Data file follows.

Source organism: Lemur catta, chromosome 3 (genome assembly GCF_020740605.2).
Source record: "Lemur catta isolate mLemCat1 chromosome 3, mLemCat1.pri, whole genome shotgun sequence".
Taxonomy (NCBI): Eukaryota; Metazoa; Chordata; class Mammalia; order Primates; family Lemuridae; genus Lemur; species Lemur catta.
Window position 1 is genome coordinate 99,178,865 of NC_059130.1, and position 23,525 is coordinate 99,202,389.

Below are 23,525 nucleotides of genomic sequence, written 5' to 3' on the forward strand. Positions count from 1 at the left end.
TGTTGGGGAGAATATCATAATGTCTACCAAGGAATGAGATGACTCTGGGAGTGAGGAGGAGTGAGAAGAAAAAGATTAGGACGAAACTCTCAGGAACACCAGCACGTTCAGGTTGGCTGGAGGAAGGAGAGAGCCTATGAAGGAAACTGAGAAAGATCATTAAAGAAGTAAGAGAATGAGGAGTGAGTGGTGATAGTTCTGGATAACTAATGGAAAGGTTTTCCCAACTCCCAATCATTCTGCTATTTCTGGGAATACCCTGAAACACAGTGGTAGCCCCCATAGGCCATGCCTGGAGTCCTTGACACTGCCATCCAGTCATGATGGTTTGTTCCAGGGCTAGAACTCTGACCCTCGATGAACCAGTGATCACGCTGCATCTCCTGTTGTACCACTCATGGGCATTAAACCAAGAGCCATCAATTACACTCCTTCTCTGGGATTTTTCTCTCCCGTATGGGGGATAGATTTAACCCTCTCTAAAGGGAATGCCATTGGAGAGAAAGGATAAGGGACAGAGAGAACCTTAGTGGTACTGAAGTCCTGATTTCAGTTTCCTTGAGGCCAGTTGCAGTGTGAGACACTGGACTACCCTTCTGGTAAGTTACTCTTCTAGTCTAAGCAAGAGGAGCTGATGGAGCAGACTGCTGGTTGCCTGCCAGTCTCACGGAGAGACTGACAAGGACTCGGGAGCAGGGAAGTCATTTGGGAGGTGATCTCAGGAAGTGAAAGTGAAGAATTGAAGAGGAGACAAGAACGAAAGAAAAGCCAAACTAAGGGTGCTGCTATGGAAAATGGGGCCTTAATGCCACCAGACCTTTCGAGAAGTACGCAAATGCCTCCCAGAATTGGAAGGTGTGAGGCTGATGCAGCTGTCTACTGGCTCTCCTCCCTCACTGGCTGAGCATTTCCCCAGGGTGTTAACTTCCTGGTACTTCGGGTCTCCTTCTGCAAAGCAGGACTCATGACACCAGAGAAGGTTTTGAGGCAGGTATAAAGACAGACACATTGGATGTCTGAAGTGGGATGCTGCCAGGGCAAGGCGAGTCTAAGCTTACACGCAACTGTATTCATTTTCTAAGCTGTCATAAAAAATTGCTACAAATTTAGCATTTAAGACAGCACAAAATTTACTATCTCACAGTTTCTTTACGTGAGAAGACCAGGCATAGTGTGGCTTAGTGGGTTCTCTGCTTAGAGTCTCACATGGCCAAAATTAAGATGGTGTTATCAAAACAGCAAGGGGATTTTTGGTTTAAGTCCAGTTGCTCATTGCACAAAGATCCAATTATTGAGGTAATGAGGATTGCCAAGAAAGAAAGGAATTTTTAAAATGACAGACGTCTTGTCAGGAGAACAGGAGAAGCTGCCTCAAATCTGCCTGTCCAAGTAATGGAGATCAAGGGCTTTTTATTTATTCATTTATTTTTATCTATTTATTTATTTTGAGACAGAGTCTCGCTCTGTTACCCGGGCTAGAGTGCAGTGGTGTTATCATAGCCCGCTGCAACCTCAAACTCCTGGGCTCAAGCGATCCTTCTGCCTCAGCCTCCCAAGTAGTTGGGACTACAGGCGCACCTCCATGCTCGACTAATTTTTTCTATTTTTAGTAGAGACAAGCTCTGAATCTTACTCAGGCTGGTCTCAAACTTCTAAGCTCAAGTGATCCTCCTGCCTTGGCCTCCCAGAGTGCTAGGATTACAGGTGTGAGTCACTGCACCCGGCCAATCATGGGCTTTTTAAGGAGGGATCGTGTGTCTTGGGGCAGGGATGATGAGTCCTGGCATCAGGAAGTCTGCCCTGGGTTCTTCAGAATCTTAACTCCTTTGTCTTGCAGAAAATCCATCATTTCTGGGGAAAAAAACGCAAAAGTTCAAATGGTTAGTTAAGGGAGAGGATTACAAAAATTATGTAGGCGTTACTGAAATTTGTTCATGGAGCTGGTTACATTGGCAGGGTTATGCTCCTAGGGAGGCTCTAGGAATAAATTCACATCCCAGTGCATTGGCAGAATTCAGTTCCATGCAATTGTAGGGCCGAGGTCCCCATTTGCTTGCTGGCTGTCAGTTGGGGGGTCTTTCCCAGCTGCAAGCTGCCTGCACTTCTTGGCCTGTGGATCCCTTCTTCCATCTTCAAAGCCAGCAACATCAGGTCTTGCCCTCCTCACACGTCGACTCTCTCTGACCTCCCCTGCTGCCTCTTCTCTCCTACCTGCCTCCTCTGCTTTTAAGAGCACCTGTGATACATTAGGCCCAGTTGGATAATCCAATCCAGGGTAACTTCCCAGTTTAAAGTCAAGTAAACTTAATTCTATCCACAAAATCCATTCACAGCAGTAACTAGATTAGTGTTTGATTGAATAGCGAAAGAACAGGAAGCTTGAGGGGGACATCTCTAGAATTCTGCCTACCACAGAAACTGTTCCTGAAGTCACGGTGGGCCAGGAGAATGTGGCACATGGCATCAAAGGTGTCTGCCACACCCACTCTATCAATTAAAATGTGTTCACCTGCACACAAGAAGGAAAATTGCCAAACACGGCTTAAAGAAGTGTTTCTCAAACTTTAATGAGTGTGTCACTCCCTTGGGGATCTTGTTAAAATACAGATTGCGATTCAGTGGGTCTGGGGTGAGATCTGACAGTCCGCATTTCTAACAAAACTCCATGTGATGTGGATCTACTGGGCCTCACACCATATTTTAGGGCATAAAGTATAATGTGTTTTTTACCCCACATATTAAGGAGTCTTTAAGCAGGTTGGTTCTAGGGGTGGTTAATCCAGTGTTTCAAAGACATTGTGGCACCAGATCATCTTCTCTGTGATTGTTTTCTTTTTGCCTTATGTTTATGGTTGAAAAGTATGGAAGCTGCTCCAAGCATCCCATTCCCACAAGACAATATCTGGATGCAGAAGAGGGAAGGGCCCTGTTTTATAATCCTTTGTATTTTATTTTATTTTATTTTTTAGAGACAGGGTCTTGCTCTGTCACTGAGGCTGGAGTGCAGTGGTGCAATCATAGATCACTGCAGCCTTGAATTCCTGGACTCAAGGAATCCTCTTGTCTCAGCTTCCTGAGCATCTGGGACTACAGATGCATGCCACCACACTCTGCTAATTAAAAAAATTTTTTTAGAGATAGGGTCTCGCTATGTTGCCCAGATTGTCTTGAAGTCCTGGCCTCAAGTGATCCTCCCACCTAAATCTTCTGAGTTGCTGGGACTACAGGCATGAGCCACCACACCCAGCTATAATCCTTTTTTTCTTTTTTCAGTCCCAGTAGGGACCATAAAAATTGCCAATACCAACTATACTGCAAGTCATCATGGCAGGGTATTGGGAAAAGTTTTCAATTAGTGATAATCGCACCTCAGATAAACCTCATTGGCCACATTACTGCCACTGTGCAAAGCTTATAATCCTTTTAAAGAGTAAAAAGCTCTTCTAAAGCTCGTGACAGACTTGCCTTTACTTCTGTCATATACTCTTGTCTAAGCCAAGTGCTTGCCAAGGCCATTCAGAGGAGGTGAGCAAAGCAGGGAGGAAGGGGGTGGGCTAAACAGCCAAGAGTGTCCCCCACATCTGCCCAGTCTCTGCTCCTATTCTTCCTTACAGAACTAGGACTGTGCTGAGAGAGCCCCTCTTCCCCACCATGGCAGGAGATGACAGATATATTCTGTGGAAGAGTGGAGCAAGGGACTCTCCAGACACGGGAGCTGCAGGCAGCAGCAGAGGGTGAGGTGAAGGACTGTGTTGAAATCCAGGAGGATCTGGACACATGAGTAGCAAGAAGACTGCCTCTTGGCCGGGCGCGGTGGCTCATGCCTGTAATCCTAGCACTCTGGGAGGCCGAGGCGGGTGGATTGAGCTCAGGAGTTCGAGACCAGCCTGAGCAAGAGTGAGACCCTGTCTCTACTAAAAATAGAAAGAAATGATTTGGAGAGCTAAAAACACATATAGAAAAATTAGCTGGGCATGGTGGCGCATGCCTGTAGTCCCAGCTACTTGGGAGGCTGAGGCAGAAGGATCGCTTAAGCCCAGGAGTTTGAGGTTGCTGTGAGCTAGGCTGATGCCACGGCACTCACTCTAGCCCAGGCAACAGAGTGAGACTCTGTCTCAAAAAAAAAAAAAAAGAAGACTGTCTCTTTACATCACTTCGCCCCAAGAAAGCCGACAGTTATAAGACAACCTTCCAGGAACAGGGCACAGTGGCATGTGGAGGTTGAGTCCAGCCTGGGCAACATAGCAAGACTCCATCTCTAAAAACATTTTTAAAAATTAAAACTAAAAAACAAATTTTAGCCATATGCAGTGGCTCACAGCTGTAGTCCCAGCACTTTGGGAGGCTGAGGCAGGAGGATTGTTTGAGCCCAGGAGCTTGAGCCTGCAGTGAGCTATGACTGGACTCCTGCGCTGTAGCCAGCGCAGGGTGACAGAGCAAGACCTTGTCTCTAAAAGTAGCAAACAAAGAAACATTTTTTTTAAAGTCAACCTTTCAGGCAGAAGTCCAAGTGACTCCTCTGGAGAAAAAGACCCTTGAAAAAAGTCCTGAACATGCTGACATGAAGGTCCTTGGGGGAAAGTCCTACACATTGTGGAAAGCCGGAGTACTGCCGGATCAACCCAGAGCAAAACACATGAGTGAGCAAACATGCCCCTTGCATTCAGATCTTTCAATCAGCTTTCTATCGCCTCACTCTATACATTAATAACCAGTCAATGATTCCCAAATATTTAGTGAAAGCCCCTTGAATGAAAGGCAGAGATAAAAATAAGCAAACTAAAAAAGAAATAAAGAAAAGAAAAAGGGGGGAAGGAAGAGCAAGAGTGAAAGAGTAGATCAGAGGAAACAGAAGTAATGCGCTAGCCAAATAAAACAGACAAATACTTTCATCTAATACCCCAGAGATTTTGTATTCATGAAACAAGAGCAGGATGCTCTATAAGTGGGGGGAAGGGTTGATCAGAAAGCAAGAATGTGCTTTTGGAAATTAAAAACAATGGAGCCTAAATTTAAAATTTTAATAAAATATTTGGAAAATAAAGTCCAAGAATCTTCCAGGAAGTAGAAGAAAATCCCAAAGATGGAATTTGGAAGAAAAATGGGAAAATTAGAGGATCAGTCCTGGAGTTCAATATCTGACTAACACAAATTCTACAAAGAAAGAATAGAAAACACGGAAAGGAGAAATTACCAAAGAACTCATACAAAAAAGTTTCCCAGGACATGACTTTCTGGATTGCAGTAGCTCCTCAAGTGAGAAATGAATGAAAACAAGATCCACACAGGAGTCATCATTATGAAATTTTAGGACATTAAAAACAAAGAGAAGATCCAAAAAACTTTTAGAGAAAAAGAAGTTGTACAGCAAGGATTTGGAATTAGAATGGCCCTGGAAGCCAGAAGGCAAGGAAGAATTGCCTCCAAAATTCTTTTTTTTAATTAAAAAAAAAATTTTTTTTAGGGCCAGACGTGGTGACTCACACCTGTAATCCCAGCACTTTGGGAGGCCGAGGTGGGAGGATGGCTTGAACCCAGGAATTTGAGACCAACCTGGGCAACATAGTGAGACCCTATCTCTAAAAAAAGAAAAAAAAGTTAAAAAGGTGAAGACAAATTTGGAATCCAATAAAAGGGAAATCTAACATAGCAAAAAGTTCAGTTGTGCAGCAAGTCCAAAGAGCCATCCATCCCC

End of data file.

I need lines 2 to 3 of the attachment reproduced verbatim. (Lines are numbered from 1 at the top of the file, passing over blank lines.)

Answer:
Source record: "Lemur catta isolate mLemCat1 chromosome 3, mLemCat1.pri, whole genome shotgun sequence".
Taxonomy (NCBI): Eukaryota; Metazoa; Chordata; class Mammalia; order Primates; family Lemuridae; genus Lemur; species Lemur catta.